this is why turbines and solar panels cannot be ultimately viable—unlike fossil fuels they do not produce sufficient energy to reproduce themselves

            • This is when Wrigley shows the uptick in coal consumption occurring. But you are right about wind turbines and solar panels not producing enough energy to reproduce themselves.

          • xabier says:

            Artleads: if you can find the March issue of The World of Interiors magazine , there’s a very interesting article about a farmhouse made and decorated by a Berber peasant woman. Heated by cows in the basement, and beautifully painted.

            • Artleads says:

              Tried to find it. These mags sure are expensive! From the sound of it, this would work with lots of land and cattle, where the business model created convergence between dairy products, fuel (dung) production, appropriate house design codes, (or whatever) to accommodate the latter, etc.

              I tend to be weak on decoration, so a model like this would be helpful to have around with a whole panoply of attractive treatments which go beyond my excessively basic/crude approach. We have to attract the tourists. 🙂

        • strictly speaking—it should be fossil fuel use can’t (ultimately) support society in the modern context

          ”society” arose only when humankind began to produce surplus energy, first in food, then in material goods etc
          ie—when we grew away from the basic animal level of 1:1 EROEI

          without fossil fuels, society falls back on natural energy sources, which basically are biological, —-plant life and other animals, where we can no longer move faster than the speed of hoof and sail

          • Actually, I think that it started when humans (and pre-humans) began to burn biomass to supplement the food we eat. That began over 1 million years ago. That is what gave humans superiority over other animals. The basic animal level is something like 10:1, because animals have to maintain their metabolisms besides having the extra energy to get their food. Humans have had a different equation, once they learned to supplement their food energy with burned biomass and later other energy forms (using trained dogs for hunting, for example). They had a surplus that allowed their population to overtake that of competitors, long before fossil fuels came along.

            • Yet another important trans-formative threshold event must have been the effects from long distance luxury goods trade at least since 5-20K BC, contributing to much faster social stratification aka the path towards ever insaner ‘rat race’ among humanoids (and vs. the resource base environment)..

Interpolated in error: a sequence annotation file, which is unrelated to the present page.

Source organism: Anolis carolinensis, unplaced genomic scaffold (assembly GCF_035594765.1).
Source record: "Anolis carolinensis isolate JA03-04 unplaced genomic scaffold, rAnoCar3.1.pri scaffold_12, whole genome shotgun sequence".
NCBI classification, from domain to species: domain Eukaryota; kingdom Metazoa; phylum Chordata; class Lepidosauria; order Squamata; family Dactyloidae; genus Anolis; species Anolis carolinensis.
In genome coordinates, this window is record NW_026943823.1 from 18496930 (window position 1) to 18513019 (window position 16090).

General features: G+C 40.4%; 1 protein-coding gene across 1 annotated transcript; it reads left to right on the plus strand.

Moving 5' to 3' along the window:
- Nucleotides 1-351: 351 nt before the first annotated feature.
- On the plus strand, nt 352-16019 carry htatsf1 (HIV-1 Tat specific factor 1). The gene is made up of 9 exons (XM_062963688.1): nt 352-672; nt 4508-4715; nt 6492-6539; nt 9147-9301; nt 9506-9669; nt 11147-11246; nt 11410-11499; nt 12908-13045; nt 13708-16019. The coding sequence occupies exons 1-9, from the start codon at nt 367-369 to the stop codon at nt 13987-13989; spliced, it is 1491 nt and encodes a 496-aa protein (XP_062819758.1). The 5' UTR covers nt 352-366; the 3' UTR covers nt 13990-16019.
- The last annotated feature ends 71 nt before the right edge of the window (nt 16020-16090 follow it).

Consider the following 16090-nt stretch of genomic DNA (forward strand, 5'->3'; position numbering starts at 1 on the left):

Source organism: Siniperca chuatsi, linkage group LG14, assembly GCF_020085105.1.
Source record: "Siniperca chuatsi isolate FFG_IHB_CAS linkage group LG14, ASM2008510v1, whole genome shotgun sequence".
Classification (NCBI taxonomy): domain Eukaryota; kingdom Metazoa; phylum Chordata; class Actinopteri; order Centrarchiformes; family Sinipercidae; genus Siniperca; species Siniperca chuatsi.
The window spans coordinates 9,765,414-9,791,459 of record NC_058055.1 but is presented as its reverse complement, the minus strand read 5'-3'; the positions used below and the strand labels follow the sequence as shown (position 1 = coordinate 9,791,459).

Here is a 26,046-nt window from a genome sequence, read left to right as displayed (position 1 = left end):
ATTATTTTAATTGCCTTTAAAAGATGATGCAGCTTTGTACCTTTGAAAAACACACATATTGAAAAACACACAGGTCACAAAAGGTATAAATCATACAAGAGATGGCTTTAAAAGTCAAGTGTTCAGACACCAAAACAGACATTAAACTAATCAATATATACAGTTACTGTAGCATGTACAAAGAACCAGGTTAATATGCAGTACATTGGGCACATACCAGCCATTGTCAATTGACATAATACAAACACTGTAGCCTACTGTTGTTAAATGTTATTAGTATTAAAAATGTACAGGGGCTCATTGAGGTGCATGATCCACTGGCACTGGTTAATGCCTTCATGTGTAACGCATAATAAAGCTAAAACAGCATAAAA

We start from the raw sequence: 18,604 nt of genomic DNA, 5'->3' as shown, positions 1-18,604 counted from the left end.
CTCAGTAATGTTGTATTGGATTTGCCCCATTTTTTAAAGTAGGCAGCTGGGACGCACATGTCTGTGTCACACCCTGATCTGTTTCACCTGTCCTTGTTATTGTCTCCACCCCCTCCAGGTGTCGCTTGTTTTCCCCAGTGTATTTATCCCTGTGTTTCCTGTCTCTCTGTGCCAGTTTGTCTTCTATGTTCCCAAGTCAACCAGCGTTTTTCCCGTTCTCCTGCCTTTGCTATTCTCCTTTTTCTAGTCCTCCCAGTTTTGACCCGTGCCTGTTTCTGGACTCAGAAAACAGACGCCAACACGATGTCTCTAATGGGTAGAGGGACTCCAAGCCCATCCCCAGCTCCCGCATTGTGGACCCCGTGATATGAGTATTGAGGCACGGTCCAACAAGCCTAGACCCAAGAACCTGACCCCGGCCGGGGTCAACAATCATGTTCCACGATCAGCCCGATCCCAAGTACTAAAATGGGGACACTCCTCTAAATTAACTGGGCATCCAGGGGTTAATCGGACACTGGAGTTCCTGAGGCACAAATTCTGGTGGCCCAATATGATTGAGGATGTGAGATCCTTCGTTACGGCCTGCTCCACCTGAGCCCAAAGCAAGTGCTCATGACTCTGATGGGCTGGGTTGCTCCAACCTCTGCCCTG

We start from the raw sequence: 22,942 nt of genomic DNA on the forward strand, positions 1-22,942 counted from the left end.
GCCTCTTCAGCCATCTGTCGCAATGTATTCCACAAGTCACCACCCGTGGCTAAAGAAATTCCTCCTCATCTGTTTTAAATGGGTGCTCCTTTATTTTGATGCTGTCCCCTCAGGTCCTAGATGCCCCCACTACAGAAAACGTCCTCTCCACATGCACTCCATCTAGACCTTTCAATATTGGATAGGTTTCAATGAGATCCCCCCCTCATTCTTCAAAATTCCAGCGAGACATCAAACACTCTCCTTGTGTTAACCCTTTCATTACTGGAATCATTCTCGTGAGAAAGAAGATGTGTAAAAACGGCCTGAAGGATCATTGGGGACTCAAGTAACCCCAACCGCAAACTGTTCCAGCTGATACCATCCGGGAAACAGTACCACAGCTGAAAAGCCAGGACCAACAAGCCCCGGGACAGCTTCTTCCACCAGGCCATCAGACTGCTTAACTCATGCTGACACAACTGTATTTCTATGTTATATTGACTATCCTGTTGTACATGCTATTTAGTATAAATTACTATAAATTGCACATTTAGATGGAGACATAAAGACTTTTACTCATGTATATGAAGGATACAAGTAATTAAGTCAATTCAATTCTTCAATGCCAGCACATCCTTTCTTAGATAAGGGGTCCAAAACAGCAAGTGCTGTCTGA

• The thing that people overlook is that industrial agriculture improves efficiency by at least two orders of magnitude (probably more), over trying to farm by poking the ground with a stick. In the US, one industrial farm feeds about 170 people.

              Economies, even back in the hunter-gatherer era, had a “supplemental energy” component besides a food component. It was the fact that they had a supplemental energy component that allowed the growth of “complexity” (tools and clothing), and the changes in the human body that allowed for more intelligence and less teeth and digestive operations.

              All of these analyses that try to look at food energy separately are interesting, but there should be no expectation that even back in the hunter-gatherer era that the EROEI of food energy should “turn out” like those of animals. And of course, the target for animals has nothing at all to do with 1:1.

          • Artleads says:


  2. Fast Eddy says:

    I am beginning to understand what it must have been like for some who lived under communist rule but were not drinking the kool aid

    • djerek says:

      The thing is, under communist rule (at least after Stalin’s time) almost everyone realized that the party line was something between partial and total bullshit. In our society people actually genuinely believe in the propaganda.

      • xabier says:

        Very true, although I get the impression that belief in the Party held good for quite a time after Stalin, well into the 1970’s – after all, living standards just went on improving, and they were promised ‘Full Communism’ in 1980 (!).

        A bit like us being promised that globalism and neo-liberalism would lift all boats even if some corporations do rotten things. .

        The more intelligent seem to have realised on reaching adulthood that it was mostly nonsense, and then reacted by becoming despairingdrunks, corrupt manipulators or tools of the system, or dissidents. Even those who saw that the Party itself was corrupt persisted in believing in the ideal it represented.

        As neo-liberalism has failed, it’s interesting to note that we are being distracted by social issues – LGBT rights, etc, being pointed to as proof of the superiority and goodness of our system.

        • Fast Eddy says:

          Most Russians Prefer Return of Soviet Union and Socialism: Poll

          Over 50 percent of Russian citizens believe the collapse of the Soviet Union was bad and could have been avoided.